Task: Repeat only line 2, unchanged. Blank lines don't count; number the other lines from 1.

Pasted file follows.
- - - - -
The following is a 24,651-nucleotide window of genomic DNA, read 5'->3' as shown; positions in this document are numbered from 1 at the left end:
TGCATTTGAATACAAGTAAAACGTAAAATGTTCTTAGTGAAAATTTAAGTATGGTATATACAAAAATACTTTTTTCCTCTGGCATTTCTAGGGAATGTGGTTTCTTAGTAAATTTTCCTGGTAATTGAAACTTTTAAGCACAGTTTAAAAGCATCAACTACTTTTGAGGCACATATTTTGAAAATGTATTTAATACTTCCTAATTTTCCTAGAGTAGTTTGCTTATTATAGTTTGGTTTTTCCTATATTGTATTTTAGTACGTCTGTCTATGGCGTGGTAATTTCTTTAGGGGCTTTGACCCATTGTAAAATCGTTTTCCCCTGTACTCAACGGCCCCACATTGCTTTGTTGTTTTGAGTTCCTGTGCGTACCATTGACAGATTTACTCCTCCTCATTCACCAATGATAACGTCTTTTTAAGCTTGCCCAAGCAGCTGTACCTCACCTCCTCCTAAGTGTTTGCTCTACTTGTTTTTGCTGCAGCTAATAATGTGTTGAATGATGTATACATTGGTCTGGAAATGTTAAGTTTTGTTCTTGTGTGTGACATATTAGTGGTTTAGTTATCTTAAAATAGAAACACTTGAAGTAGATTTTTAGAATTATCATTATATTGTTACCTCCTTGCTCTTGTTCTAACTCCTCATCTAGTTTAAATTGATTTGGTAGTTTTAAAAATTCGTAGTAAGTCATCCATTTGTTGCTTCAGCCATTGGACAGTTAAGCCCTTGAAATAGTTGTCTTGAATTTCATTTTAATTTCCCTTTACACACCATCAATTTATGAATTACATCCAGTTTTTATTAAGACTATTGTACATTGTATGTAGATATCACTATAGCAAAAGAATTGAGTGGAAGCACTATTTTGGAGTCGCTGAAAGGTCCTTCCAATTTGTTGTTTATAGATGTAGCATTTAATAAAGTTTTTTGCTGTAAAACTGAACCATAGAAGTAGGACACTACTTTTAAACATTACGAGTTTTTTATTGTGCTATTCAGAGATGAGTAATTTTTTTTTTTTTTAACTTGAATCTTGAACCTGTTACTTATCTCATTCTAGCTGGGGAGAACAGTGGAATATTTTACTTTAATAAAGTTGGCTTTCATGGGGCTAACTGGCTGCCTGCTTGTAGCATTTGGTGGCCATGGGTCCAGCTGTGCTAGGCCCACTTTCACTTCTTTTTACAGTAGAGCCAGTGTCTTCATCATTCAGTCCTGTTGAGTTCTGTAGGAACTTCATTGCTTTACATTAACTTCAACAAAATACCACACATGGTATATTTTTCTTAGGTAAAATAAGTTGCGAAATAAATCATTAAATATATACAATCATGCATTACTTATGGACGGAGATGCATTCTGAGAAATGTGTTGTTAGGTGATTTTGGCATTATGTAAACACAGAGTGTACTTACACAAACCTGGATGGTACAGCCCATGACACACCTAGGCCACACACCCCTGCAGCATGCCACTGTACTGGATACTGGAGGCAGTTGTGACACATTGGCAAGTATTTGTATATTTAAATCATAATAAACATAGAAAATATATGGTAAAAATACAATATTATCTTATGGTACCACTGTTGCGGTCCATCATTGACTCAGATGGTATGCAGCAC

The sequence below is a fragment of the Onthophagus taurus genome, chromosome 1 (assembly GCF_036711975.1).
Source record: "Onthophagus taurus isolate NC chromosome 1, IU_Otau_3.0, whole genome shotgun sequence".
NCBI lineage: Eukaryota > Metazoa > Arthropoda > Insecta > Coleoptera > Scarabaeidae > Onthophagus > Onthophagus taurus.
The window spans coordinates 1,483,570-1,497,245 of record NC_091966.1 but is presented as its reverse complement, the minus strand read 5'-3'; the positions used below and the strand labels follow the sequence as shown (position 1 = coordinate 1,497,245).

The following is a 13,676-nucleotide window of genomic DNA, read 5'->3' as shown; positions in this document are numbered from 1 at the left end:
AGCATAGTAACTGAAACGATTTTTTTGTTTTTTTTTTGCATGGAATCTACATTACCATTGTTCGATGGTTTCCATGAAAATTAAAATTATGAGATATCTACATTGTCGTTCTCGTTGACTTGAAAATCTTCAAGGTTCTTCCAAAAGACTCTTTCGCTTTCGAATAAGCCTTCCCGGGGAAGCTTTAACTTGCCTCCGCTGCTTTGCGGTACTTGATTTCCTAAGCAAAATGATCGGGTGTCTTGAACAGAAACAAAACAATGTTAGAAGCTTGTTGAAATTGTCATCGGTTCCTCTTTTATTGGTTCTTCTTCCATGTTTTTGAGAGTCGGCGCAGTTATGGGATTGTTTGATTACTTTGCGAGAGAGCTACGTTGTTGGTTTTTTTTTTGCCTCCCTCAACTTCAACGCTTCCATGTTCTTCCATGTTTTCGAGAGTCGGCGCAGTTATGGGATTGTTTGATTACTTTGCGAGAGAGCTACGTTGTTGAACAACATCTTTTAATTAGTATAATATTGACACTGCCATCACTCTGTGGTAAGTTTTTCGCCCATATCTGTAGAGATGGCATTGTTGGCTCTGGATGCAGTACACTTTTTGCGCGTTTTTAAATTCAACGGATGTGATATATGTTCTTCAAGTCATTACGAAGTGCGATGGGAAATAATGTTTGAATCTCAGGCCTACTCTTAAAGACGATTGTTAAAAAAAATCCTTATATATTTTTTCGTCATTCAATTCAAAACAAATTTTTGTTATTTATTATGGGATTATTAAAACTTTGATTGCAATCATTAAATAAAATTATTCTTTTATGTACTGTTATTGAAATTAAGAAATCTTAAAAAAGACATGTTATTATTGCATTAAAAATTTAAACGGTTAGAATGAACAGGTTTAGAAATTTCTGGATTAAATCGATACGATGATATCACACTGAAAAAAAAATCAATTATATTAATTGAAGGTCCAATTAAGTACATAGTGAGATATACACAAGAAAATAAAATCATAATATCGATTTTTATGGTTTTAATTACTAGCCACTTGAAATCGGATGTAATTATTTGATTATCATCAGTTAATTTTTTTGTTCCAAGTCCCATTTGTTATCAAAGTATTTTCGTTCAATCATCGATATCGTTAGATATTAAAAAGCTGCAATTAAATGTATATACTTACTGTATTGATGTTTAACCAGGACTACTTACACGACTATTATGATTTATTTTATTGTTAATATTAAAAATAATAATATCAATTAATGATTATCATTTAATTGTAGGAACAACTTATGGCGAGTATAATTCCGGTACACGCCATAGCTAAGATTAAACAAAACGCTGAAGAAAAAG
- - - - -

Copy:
TGCATTTGAATACAAGTAAAACGTAAAATGTTCTTAGTGAAAATTTAAGTATGGTATATACAAAAATACTTTTTTCCTCTGGCATTTCTAGGGAATGTGGTTTCTTAGTAAATTTTCCTGGTAATTGAAACTTTTAAGCACAGTTTAAAAGCATCAACTACTTTTGAGGCACATATTTTGAAAATGTATTTAATACTTCCTAATTTTCCTAGAGTAGTTTGCTTATTATAGTTTGGTTTTTCCTATATTGTATTTTAGTACGTCTGTCTATGGCGTGGTAATTTCTTTAGGGGCTTTGACCCATTGTAAAATCGTTTTCCCCTGTACTCAACGGCCCCACATTGCTTTGTTGTTTTGAGTTCCTGTGCGTACCATTGACAGATTTACTCCTCCTCATTCACCAATGATAACGTCTTTTTAAGCTTGCCCAAGCAGCTGTACCTCACCTCCTCCTAAGTGTTTGCTCTACTTGTTTTTGCTGCAGCTAATAATGTGTTGAATGATGTATACATTGGTCTGGAAATGTTAAGTTTTGTTCTTGTGTGTGACATATTAGTGGTTTAGTTATCTTAAAATAGAAACACTTGAAGTAGATTTTTAGAATTATCATTATATTGTTACCTCCTTGCTCTTGTTCTAACTCCTCATCTAGTTTAAATTGATTTGGTAGTTTTAAAAATTCGTAGTAAGTCATCCATTTGTTGCTTCAGCCATTGGACAGTTAAGCCCTTGAAATAGTTGTCTTGAATTTCATTTTAATTTCCCTTTACACACCATCAATTTATGAATTACATCCAGTTTTTATTAAGACTATTGTACATTGTATGTAGATATCACTATAGCAAAAGAATTGAGTGGAAGCACTATTTTGGAGTCGCTGAAAGGTCCTTCCAATTTGTTGTTTATAGATGTAGCATTTAATAAAGTTTTTTGCTGTAAAACTGAACCATAGAAGTAGGACACTACTTTTAAACATTACGAGTTTTTTATTGTGCTATTCAGAGATGAGTAATTTTTTTTTTTTTTAACTTGAATCTTGAACCTGTTACTTATCTCATTCTAGCTGGGGAGAACAGTGGAATATTTTACTTTAATAAAGTTGGCTTTCATGGGGCTAACTGGCTGCCTGCTTGTAGCATTTGGTGGCCATGGGTCCAGCTGTGCTAGGCCCACTTTCACTTCTTTTTACAGTAGAGCCAGTGTCTTCATCATTCAGTCCTGTTGAGTTCTGTAGGAACTTCATTGCTTTACATTAACTTCAACAAAATACCACACATGGTATATTTTTCTTAGGTAAAATAAGTTGCGAAATAAATCATTAAATATATACAATCATGCATTACTTATGGACGGAGATGCATTCTGAGAAATGTGTTGTTAGGTGATTTTGGCATTATGTAAACACAGAGTGTACTTACACAAACCTGGATGGTACAGCCCATGACACACCTAGGCCACACACCCCTGCAGCATGCCACTGTACTGGATACTGGAGGCAGTTGTGACACATTGGCAAGTATTTGTATATTTAAATCATAATAAACATAGAAAATATATGGTAAAAATACAATATTATCTTATGGTACCACTGTTGCGGTCCATCATTGACTCAGATGGTATGCAGCAC